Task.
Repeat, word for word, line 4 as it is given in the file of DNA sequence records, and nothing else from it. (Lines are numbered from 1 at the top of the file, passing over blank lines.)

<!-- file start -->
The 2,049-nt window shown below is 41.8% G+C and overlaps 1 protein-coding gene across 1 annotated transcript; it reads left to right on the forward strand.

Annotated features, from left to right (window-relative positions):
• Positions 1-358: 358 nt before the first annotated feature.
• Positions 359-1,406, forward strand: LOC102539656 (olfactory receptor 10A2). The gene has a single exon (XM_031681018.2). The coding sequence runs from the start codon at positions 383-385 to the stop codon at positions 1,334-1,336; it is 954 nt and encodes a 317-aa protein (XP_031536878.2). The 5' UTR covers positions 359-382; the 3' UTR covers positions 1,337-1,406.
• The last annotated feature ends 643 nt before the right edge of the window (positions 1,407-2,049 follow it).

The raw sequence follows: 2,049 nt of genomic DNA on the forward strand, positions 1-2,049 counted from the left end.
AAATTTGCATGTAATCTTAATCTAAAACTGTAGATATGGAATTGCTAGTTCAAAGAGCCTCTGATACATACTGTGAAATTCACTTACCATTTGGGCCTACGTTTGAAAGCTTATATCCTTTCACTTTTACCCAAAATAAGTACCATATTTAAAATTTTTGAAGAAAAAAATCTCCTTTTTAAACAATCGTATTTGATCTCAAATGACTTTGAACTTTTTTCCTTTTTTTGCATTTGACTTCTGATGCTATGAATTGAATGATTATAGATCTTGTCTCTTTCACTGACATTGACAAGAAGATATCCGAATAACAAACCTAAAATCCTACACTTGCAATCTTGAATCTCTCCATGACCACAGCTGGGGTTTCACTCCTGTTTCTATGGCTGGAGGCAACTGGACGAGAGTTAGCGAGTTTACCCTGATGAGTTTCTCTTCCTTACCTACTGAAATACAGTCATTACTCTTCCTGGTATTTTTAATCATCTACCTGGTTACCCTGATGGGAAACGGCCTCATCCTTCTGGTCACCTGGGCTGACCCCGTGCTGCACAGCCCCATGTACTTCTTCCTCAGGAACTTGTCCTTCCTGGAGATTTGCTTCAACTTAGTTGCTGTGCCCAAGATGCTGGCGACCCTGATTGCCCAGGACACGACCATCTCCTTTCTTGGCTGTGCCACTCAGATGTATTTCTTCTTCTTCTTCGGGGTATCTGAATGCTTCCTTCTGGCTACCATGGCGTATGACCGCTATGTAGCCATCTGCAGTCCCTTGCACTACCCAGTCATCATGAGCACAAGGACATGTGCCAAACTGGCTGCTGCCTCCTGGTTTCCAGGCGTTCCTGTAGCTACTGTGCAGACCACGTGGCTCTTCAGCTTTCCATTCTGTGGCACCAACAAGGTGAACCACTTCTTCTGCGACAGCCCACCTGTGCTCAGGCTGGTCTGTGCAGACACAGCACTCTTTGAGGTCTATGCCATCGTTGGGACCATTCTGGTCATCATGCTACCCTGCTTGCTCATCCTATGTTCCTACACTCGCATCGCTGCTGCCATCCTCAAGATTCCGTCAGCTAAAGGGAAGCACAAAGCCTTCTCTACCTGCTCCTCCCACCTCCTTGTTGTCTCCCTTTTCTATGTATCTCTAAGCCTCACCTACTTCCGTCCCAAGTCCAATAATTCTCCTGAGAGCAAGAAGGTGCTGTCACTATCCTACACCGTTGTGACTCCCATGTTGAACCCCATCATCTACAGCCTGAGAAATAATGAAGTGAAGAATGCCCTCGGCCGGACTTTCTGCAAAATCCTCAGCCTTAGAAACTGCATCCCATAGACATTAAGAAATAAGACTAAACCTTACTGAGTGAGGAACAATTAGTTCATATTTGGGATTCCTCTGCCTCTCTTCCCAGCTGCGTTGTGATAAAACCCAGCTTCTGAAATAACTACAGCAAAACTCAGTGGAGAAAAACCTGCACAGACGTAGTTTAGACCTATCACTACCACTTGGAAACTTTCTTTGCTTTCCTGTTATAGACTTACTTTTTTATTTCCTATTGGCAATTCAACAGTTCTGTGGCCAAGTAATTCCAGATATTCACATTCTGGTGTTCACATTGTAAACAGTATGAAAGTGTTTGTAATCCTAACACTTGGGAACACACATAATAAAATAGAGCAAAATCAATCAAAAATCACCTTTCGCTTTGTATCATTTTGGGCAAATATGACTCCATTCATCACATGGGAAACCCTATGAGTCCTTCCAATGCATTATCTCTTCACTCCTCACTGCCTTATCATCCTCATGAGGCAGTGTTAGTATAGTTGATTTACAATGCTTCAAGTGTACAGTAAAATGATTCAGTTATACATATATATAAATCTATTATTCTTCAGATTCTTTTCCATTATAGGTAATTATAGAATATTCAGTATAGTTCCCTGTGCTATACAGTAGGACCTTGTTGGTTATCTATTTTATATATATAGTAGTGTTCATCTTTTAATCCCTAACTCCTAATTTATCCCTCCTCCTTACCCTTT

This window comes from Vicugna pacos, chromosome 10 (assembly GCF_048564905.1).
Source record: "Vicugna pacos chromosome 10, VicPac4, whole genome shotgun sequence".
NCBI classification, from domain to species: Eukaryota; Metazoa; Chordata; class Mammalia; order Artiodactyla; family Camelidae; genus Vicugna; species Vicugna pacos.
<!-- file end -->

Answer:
• Positions 359-1,406, forward strand: LOC102539656 (olfactory receptor 10A2). The gene has a single exon (XM_031681018.2). The coding sequence runs from the start codon at positions 383-385 to the stop codon at positions 1,334-1,336; it is 954 nt and encodes a 317-aa protein (XP_031536878.2). The 5' UTR covers positions 359-382; the 3' UTR covers positions 1,337-1,406.